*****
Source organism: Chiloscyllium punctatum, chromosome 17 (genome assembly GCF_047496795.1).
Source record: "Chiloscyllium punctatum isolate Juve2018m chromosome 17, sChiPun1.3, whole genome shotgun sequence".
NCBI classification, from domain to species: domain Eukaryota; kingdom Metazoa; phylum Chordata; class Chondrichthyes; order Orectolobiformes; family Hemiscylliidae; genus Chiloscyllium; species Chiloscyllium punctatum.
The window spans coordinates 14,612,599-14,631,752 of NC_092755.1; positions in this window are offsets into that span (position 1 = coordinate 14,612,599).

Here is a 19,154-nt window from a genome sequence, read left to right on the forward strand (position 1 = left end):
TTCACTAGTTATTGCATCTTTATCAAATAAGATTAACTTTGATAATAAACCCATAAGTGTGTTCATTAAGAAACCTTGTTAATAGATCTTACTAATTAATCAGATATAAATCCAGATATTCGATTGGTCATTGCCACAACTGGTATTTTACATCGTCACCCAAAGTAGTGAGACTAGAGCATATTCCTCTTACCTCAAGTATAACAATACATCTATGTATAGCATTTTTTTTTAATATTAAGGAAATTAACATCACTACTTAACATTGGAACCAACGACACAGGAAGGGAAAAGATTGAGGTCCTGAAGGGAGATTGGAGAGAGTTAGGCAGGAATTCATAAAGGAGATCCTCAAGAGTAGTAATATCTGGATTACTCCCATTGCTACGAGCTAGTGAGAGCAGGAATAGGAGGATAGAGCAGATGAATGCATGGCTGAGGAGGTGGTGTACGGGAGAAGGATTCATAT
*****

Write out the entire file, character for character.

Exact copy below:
Source organism: Chiloscyllium punctatum, chromosome 17 (genome assembly GCF_047496795.1).
Source record: "Chiloscyllium punctatum isolate Juve2018m chromosome 17, sChiPun1.3, whole genome shotgun sequence".
NCBI classification, from domain to species: domain Eukaryota; kingdom Metazoa; phylum Chordata; class Chondrichthyes; order Orectolobiformes; family Hemiscylliidae; genus Chiloscyllium; species Chiloscyllium punctatum.
The window spans coordinates 14,612,599-14,631,752 of NC_092755.1; positions in this window are offsets into that span (position 1 = coordinate 14,612,599).

Here is a 19,154-nt window from a genome sequence, read left to right on the forward strand (position 1 = left end):
TTCACTAGTTATTGCATCTTTATCAAATAAGATTAACTTTGATAATAAACCCATAAGTGTGTTCATTAAGAAACCTTGTTAATAGATCTTACTAATTAATCAGATATAAATCCAGATATTCGATTGGTCATTGCCACAACTGGTATTTTACATCGTCACCCAAAGTAGTGAGACTAGAGCATATTCCTCTTACCTCAAGTATAACAATACATCTATGTATAGCATTTTTTTTTAATATTAAGGAAATTAACATCACTACTTAACATTGGAACCAACGACACAGGAAGGGAAAAGATTGAGGTCCTGAAGGGAGATTGGAGAGAGTTAGGCAGGAATTCATAAAGGAGATCCTCAAGAGTAGTAATATCTGGATTACTCCCATTGCTACGAGCTAGTGAGAGCAGGAATAGGAGGATAGAGCAGATGAATGCATGGCTGAGGAGGTGGTGTACGGGAGAAGGATTCATAT